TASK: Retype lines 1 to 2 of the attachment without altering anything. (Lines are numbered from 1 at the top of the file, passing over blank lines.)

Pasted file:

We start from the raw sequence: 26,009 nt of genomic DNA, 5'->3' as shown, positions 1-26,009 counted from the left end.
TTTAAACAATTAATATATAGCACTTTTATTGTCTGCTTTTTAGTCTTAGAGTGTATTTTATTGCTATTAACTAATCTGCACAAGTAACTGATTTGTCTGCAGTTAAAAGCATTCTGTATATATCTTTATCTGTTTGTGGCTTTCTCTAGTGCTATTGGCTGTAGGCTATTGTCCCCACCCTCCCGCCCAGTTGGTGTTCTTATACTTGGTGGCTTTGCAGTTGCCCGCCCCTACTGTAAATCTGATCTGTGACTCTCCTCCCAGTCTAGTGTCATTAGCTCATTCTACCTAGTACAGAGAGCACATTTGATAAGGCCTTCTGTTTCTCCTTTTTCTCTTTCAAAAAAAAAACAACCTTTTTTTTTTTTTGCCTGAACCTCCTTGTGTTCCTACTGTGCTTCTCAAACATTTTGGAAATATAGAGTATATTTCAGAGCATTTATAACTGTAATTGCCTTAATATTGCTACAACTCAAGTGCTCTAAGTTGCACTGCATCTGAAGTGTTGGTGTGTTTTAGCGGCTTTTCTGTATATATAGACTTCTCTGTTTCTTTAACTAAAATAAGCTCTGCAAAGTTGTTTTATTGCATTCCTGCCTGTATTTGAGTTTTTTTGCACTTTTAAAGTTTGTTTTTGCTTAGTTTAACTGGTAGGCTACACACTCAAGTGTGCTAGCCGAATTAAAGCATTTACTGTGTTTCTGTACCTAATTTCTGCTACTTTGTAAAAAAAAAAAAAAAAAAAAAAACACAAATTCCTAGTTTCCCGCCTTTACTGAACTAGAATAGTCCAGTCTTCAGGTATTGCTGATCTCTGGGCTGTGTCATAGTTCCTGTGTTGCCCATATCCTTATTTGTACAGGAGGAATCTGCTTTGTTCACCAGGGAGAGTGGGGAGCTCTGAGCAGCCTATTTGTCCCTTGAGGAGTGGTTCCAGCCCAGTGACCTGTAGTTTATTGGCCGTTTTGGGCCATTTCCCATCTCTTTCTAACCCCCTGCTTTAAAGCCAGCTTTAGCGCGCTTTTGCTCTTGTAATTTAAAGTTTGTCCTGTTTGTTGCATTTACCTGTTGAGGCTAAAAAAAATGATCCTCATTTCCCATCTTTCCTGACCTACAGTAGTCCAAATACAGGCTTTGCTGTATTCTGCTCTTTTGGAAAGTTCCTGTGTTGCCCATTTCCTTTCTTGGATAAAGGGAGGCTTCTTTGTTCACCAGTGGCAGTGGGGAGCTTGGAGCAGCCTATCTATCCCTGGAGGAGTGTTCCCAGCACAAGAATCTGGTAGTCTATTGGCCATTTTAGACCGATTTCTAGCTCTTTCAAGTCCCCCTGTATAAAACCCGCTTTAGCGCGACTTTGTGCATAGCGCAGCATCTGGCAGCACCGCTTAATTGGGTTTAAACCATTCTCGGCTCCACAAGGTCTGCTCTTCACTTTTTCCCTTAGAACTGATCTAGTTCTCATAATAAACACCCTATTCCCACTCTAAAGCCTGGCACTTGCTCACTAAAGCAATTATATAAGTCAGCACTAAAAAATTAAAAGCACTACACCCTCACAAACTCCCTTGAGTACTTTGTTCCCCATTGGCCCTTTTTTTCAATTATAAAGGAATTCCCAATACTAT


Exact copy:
We start from the raw sequence: 26,009 nt of genomic DNA, 5'->3' as shown, positions 1-26,009 counted from the left end.
TTTAAACAATTAATATATAGCACTTTTATTGTCTGCTTTTTAGTCTTAGAGTGTATTTTATTGCTATTAACTAATCTGCACAAGTAACTGATTTGTCTGCAGTTAAAAGCATTCTGTATATATCTTTATCTGTTTGTGGCTTTCTCTAGTGCTATTGGCTGTAGGCTATTGTCCCCACCCTCCCGCCCAGTTGGTGTTCTTATACTTGGTGGCTTTGCAGTTGCCCGCCCCTACTGTAAATCTGATCTGTGACTCTCCTCCCAGTCTAGTGTCATTAGCTCATTCTACCTAGTACAGAGAGCACATTTGATAAGGCCTTCTGTTTCTCCTTTTTCTCTTTCAAAAAAAAAACAACCTTTTTTTTTTTTTGCCTGAACCTCCTTGTGTTCCTACTGTGCTTCTCAAACATTTTGGAAATATAGAGTATATTTCAGAGCATTTATAACTGTAATTGCCTTAATATTGCTACAACTCAAGTGCTCTAAGTTGCACTGCATCTGAAGTGTTGGTGTGTTTTAGCGGCTTTTCTGTATATATAGACTTCTCTGTTTCTTTAACTAAAATAAGCTCTGCAAAGTTGTTTTATTGCATTCCTGCCTGTATTTGAGTTTTTTTGCACTTTTAAAGTTTGTTTTTGCTTAGTTTAACTGGTAGGCTACACACTCAAGTGTGCTAGCCGAATTAAAGCATTTACTGTGTTTCTGTACCTAATTTCTGCTACTTTGTAAAAAAAAAAAAAAAAAAAAAAACACAAATTCCTAGTTTCCCGCCTTTACTGAACTAGAATAGTCCAGTCTTCAGGTATTGCTGATCTCTGGGCTGTGTCATAGTTCCTGTGTTGCCCATATCCTTATTTGTACAGGAGGAATCTGCTTTGTTCACCAGGGAGAGTGGGGAGCTCTGAGCAGCCTATTTGTCCCTTGAGGAGTGGTTCCAGCCCAGTGACCTGTAGTTTATTGGCCGTTTTGGGCCATTTCCCATCTCTTTCTAACCCCCTGCTTTAAAGCCAGCTTTAGCGCGCTTTTGCTCTTGTAATTTAAAGTTTGTCCTGTTTGTTGCATTTACCTGTTGAGGCTAAAAAAAATGATCCTCATTTCCCATCTTTCCTGACCTACAGTAGTCCAAATACAGGCTTTGCTGTATTCTGCTCTTTTGGAAAGTTCCTGTGTTGCCCATTTCCTTTCTTGGATAAAGGGAGGCTTCTTTGTTCACCAGTGGCAGTGGGGAGCTTGGAGCAGCCTATCTATCCCTGGAGGAGTGTTCCCAGCACAAGAATCTGGTAGTCTATTGGCCATTTTAGACCGATTTCTAGCTCTTTCAAGTCCCCCTGTATAAAACCCGCTTTAGCGCGACTTTGTGCATAGCGCAGCATCTGGCAGCACCGCTTAATTGGGTTTAAACCATTCTCGGCTCCACAAGGTCTGCTCTTCACTTTTTCCCTTAGAACTGATCTAGTTCTCATAATAAACACCCTATTCCCACTCTAAAGCCTGGCACTTGCTCACTAAAGCAATTATATAAGTCAGCACTAAAAAATTAAAAGCACTACACCCTCACAAACTCCCTTGAGTACTTTGTTCCCCATTGGCCCTTTTTTTCAATTATAAAGGAATTCCCAATACTAT